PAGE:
Olympia's Matter Gallery keeps it fresh by constantly bringing in new artists and new works by the gallery's regulars.
Among some of the new work showing now I detect a theme. The theme is painting. Specifically expressionistic painting, mostly abstract or with stylized imagery and expressive handling of paint - or in many cases stuff that looks like paint.
At most galleries this would not be unique. Painting is, in fact, the major focus of most contemporary art galleries. But it is unique to Matter because the gallery specializes in art that utilizes recycled materials, meaning a majority of the objects in the gallery are three-dimensional and either decorative and playful (like Diane Kurzyna's dolls), or functional (like Pat Tassoni's lamps). But some of the best works on display right now are paintings by Coco Edmunds, Vblast, Scott Waeschle and George Kurzman. I could single out others, but these are the ones that caught my attention on a couple recent visits.
Vblast is all about surface texture, subtle color changes and an intriguing combination of illusory and actual depth of space. It's impossible to tell from looking at his painting what kinds of materials lie beneath the paint, but it looks like leaves and twigs plus skeins of paint similar to those seen in Jackson Pollock's drip paintings. I was told Vblast often uses paint chips gathered from the floor of his studio (some of them look like they may have been painted on pressboard). Whatever it is, he works up very crusty textures that contain a lot of lyricism beneath the gritty surface. The best of his paintings are the simplest. "White" has a few clusters of black shapes that look like leaves painted over with white paint on an all-white ground. The black is veiled beneath the white. Vblast's "Opiate" is a similar painting with rich, warm brown tones and a cascade of white flowing down from the top and just off-center.
I love Edmunds' "Knocking on Heaven's Door," a playful Keith Haring-like painting of a sock monkey knocking on a screen door. It's an actual recycled door screen, and the door is drawn with a heavy black contour line (caulking) on a white surface. Edmund's "Landscape of Our Minds" is a painting of two figures - nude and gender ambiguous, viewed from the back - painted in a gritty mottled green, very flat with dark outlines. The rough, layered and scraped surface reminds me of work by Leon Golub.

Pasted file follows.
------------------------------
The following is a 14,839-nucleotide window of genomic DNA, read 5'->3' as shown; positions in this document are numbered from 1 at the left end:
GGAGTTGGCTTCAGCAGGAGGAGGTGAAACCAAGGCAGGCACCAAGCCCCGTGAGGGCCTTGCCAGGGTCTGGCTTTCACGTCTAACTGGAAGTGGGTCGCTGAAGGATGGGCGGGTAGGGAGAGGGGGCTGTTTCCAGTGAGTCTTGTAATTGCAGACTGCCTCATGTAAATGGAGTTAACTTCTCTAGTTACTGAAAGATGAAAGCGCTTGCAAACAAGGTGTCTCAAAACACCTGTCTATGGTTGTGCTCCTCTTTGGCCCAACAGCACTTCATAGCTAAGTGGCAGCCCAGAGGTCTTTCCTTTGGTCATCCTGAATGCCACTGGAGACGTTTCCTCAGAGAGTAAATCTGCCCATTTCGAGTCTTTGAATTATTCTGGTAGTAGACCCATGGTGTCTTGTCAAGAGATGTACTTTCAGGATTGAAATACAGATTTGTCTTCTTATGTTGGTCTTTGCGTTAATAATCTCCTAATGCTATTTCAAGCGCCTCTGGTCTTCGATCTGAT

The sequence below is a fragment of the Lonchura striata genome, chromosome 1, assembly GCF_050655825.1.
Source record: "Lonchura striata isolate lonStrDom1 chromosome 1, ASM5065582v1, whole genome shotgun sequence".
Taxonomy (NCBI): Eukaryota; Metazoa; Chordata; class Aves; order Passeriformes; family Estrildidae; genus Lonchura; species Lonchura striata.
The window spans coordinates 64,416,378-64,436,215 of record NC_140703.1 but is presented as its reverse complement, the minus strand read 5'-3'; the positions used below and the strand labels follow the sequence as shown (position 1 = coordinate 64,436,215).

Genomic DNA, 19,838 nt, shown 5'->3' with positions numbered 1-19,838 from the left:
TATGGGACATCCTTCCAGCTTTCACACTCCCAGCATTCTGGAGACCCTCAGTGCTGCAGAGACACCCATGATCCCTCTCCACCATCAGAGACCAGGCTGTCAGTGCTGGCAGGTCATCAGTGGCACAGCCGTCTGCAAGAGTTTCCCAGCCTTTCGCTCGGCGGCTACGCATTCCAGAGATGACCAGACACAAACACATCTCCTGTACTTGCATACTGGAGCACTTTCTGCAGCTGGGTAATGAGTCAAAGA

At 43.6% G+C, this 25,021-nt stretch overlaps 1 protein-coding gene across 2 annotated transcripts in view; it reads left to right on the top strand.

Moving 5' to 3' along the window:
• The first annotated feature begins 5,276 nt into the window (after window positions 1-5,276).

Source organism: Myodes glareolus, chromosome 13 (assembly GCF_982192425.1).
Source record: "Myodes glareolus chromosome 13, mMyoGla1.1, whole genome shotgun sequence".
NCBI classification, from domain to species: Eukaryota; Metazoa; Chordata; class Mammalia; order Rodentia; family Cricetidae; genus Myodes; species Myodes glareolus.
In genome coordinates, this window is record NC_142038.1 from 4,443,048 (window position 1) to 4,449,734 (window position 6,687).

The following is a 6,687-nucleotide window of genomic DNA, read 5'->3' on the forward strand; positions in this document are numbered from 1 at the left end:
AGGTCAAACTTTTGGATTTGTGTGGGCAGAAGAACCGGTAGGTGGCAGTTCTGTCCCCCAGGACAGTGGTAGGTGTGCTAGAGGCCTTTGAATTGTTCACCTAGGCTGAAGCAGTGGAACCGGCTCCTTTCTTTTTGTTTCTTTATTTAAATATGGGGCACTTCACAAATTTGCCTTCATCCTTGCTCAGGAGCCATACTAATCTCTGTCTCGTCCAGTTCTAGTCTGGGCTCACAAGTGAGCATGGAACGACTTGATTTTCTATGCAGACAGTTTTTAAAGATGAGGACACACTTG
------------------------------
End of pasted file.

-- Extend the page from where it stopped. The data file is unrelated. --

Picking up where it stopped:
Kurzman, a longtime favorite at Matter, is showing a couple of very dark and rich painted assemblages. "Sawblade" naturally features a sawblade in it, and "Picket Fence" is made from heavy hunks of painted wood. There is a warm and welcoming quality to these pieces. In comparison with the other paintings mentioned here, Kurzman's are more like painted wall sculptures.
Waeschle has for many years created nature paintings with trees made of real tree limbs. I first saw some of these paintings about 15 years ago, and although I find them a little too gimmicky, I still admire the skill with which Waeschle combines real tree limbs with painted images of trees. These are very handsome paintings.
Top pick among galleries in the Weekly Volcano's Best of Olympia 2011 issue, Matter has just celebrated its second anniversary. In addition to fine paintings by artists such as Edmunds, Vblast, Waeschle and Kurzman, Matter features sculpture, jewelry, garden art and more by more than 100 artists working with recycled materials.
[Matter, 11 a.m. to 5 p.m. Wednesday-Saturday, noon to 5 p.m., Sunday-Tuesday, 113 Fifth Ave. SW, Olympia, 360.943.1760, www.matteroly.com]